It's Monday...great day for nihilism

Dear Miss Snark,

I was wondering if it can ever be harmful to an aspiring author to have been previously published? For instance if your first book was published but did not do well, would that make things tougher for you the second time around
than if you were starting from zero?

I am currenly finishing up my first novel (finishing the third "final" revision) and I will shortly begin the query process. However I feel that I am still growing as a writer and that my work will get better with more time and practice. I was wondering if any harm could come from trying to publish book one or if there might be a good reason to just shelve it and wait for
book two.

well, knowing you're going to die, why invest any effort in living?

You have to start somewhere.
Yes, it can be a tough sell with book two if book one tanks.

None of that is your problem right now.
Finish the book.
Send it out.
Make lots of mistakes.
Learn from mistakes.
Repeat as necessary.


Nut said...

Yay, Ms Snark! What do you call this shampoo?

Sherri said...

The best advice in the blogophere. I think I'm going to print it out and hang it up on my monitor, i.e. steal it and post it on my blog.

Anonymous said...

My question for the writer is "Did a publisher write you an advance check?"

With all the venues out there *anyone* can get "published." That's not the same as making a sale.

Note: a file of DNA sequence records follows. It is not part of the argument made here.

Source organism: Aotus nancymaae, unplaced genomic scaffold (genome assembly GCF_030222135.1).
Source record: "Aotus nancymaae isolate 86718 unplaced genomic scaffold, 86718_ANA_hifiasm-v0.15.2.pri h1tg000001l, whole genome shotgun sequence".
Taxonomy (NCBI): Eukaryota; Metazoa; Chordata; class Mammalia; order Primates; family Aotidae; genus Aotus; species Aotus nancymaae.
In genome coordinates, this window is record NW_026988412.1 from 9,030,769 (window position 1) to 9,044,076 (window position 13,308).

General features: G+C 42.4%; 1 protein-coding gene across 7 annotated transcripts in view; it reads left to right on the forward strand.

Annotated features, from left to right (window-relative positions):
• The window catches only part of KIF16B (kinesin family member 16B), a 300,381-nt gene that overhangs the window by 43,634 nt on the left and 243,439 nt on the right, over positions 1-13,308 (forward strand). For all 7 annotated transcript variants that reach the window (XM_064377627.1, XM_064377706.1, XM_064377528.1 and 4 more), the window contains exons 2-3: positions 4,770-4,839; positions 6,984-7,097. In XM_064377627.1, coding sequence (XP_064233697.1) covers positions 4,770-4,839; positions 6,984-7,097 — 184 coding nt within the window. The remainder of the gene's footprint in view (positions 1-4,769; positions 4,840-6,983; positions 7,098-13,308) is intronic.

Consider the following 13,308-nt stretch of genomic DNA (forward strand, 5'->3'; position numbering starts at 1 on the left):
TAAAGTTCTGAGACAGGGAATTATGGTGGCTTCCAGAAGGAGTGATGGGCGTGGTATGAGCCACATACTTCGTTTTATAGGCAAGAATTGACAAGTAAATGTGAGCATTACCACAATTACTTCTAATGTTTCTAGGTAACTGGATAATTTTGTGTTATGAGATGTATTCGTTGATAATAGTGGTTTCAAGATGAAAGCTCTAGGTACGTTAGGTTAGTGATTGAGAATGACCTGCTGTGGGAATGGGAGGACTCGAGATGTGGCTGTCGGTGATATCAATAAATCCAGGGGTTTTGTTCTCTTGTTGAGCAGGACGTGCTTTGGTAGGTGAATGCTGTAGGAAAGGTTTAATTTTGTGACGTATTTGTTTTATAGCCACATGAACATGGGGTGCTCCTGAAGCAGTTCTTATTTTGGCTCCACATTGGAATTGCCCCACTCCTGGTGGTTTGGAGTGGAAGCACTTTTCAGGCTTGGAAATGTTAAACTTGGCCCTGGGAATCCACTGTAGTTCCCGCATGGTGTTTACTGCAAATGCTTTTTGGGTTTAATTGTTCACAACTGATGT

Getting an advance against sales check is what sets you apart. (That's how things work in my little corner of the universe, anyway.)

As for feeling you're still growing as a writer--welcome to the club, snooks. Getting better at the craft is part of the package and it never stops. If you think you've made it based on one sale go stand in the corner. I've sold over twenty books and the only thing I'm certain of is that I don't know everything about my writing just yet.

The good writers NEVER stop growing at their craft.

Now--back to the keyboard and come up with proposals for your next FIVE books!

archer said...

You say you are hardly qualified to write books just yet. That just why I recommend that you try...One progresses in this as in all things by resolutely making a fool of onesself.

GBS, in a letter to Golding Bright

Nicky said...

Good advice, as ever, Miss Snark. Persevere, try, try, try again and keep at it. Sounds tedious but it's the only way to learn.

Richard said...

On the other hand, the writer here has a point. The technology for tracking the sales of books has improved to the extent where every publisher nowadays knows down to the last dime whether your last book did well or not. That doesn't mean that one failure condemns you a lifetime of rejection slips. But it does have the ironic effect of making it less likely that you'll earn the huge advances sometimes handed out to "debutantes."

Lorra said...

Thanks for the boost -- much needed this week.

Anonymous said...

Richard's right. A bad debut can sink your career. That doesn't mean you shouldn't publish it, but make sure you know how your book will reach its audience -- and how much of that work you'll be expected to do yourself.

A big house has higher expectations than a small one, but might write off your book if the sales staff doesn't like it. If the book earns out its advance, whatever amount that is, you'll be in better shape to sell the next book. But be aware that many sales staffs consider prior track record to be the most important thing when considering whether they can sell your book. If they don't like it, they can overrule an editor who loves it.

Anonymous said...

Bad debut?

One-word cure.


Worked for a pal of mine. First books tanked, no sales. Took on another name, came out with a "first" novel, sales are just great, thank-you-for-asking.